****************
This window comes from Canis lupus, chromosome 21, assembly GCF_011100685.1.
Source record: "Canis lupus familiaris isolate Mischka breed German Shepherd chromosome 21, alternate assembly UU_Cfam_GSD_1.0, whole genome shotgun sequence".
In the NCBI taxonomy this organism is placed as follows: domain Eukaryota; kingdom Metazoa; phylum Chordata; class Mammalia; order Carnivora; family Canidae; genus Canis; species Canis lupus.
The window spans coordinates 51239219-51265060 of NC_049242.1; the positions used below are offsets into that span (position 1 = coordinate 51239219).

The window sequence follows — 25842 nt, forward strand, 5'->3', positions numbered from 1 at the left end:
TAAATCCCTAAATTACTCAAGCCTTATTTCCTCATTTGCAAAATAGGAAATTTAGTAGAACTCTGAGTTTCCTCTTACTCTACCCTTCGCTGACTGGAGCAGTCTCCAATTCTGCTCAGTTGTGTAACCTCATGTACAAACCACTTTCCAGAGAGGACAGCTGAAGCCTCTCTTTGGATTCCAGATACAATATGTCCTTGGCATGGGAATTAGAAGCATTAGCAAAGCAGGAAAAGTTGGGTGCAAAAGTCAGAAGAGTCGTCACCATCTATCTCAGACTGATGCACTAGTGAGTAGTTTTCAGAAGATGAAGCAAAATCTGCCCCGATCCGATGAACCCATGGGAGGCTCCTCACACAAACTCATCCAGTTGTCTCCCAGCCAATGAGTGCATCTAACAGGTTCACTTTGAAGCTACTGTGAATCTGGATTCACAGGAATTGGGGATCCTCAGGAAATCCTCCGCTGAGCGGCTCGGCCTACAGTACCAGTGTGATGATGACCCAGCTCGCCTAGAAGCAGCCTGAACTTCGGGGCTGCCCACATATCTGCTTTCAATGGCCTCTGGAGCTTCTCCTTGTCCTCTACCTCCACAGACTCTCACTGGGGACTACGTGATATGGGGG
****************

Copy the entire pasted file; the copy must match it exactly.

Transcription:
This window comes from Canis lupus, chromosome 21, assembly GCF_011100685.1.
Source record: "Canis lupus familiaris isolate Mischka breed German Shepherd chromosome 21, alternate assembly UU_Cfam_GSD_1.0, whole genome shotgun sequence".
In the NCBI taxonomy this organism is placed as follows: domain Eukaryota; kingdom Metazoa; phylum Chordata; class Mammalia; order Carnivora; family Canidae; genus Canis; species Canis lupus.
The window spans coordinates 51239219-51265060 of NC_049242.1; the positions used below are offsets into that span (position 1 = coordinate 51239219).

The window sequence follows — 25842 nt, forward strand, 5'->3', positions numbered from 1 at the left end:
TAAATCCCTAAATTACTCAAGCCTTATTTCCTCATTTGCAAAATAGGAAATTTAGTAGAACTCTGAGTTTCCTCTTACTCTACCCTTCGCTGACTGGAGCAGTCTCCAATTCTGCTCAGTTGTGTAACCTCATGTACAAACCACTTTCCAGAGAGGACAGCTGAAGCCTCTCTTTGGATTCCAGATACAATATGTCCTTGGCATGGGAATTAGAAGCATTAGCAAAGCAGGAAAAGTTGGGTGCAAAAGTCAGAAGAGTCGTCACCATCTATCTCAGACTGATGCACTAGTGAGTAGTTTTCAGAAGATGAAGCAAAATCTGCCCCGATCCGATGAACCCATGGGAGGCTCCTCACACAAACTCATCCAGTTGTCTCCCAGCCAATGAGTGCATCTAACAGGTTCACTTTGAAGCTACTGTGAATCTGGATTCACAGGAATTGGGGATCCTCAGGAAATCCTCCGCTGAGCGGCTCGGCCTACAGTACCAGTGTGATGATGACCCAGCTCGCCTAGAAGCAGCCTGAACTTCGGGGCTGCCCACATATCTGCTTTCAATGGCCTCTGGAGCTTCTCCTTGTCCTCTACCTCCACAGACTCTCACTGGGGACTACGTGATATGGGGG